The Department of Rural Development and Land Reform estimates that 397,000 valid claims will be lodged once the restrictive timeframe on claims is extended, to cost between R129 billion and R179 billion if the claims are settled within 15 years. Before announcing the medium-term budget, Finance Minister Pravin Gordhan reportedly told journalists the department would need to pay the costs from its own budget. Figures from the Institute for Poverty, Land and Agrarian Studies suggests the midterm budget cut funds for land restitution by 12% and reform 19% compared to the February allotment.
In the Shadow of Policy discusses the separation between state policy and actual experiences of land reform. “There’s a severe if not disastrous disconnect between the aims of policy and the reality on the ground,” says Cousins. Policy often constrains new farmers, ignores improvisation and innovation. Cousins says there’s a blueprint being used pushing large-scale commercial farming and ignoring small-scale needs, which is influenced by our “naïve 21st century version of modernisation”.
The problems are largely political. There’s an election on the way and voters know land reform is far from successful. Meanwhile, Julius Malema’s Economic Freedom Fighters (EFF) are campaigning on a platform of radical policies to address poverty and inequality, one of the key issues being land reform. “To get rid of the curse you must give back the land. You are in possession of stolen property,” Malema said to white South Africans at the party’s Marikana launch. The first of the party’s seven policy pillars is: “Expropriation of South Africa’s land without compensation for equal redistribution in use.”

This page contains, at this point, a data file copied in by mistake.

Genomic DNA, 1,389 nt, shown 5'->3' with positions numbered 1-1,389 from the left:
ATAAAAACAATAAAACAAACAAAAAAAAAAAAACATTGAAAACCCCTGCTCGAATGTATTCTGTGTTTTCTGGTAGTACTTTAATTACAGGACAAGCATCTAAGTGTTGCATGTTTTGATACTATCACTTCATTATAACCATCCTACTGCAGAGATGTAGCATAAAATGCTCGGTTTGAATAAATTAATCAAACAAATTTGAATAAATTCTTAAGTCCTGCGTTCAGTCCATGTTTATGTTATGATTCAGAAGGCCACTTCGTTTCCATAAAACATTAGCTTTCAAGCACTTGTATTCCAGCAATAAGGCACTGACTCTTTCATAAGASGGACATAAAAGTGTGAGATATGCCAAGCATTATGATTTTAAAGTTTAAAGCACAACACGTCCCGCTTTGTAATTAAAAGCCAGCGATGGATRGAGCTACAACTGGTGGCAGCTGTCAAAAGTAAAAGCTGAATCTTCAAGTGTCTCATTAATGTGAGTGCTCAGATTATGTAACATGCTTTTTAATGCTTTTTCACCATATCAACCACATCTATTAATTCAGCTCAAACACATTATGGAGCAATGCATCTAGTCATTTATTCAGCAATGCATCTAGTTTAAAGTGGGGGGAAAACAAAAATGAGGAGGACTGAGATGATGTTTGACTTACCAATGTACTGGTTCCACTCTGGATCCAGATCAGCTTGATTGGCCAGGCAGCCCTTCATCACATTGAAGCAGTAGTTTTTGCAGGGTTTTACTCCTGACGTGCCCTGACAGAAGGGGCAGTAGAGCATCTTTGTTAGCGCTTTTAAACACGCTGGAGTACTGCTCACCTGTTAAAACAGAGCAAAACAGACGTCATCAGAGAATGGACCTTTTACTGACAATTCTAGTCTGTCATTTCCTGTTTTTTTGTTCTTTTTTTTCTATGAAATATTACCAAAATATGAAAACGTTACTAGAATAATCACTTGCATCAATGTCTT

The ANC understands the political issue and has a raft of new policies on the table. There’s the extension of land claims, proposals to scrap the “willing buyer willing seller” model and the green paper on land reform.
Critics say the changes are just electioneering. For all Malema’s bluster, EFF’s proposals haven’t the meat to be convincing either.
But it’s hard to get to the bottom of the problem and find strategies that would actually help. As some of the top land reform academics discussed the problem on Wednesday night, the discourse was academic, suspended in the lofty heights of those who spend their lives trying to understand the issue. Unlike the photos, which draw the viewer in, frame after frame, shot across generations, the land reform discussion is stuck in the paralysis of electioneering and academia.
The authors of In the Shadow of Policy and Trajectories of Change in Northern Limpopo Province, South Africa hope they can change that and, crucially, offer critical insight as the political football is kicked into the elections. DM
Photo: Flowers near the small town of Darling in a farming area on the west coast region of the Western Cape approximately 75 km from Cape Town, Wednesday, 10 October 2012. Picture: Nardus Engelbrecht/SAPA
While we have your attention...
An increasingly rare commodity, quality independent journalism costs money - though not nearly as much as its absence.
Every article, every day, is our contribution to Defending Truth in South Africa. If you would like to join us on this mission, you could do much worse than support Daily Maverick's quest by becoming a Maverick Insider.
Click here to become a Maverick Insider and get a closer look at the Truth.
Towns near Fukushima are now being plagued by hordes of rampaging radioactive wild boars. Where are Asterix and Obelix when you need them?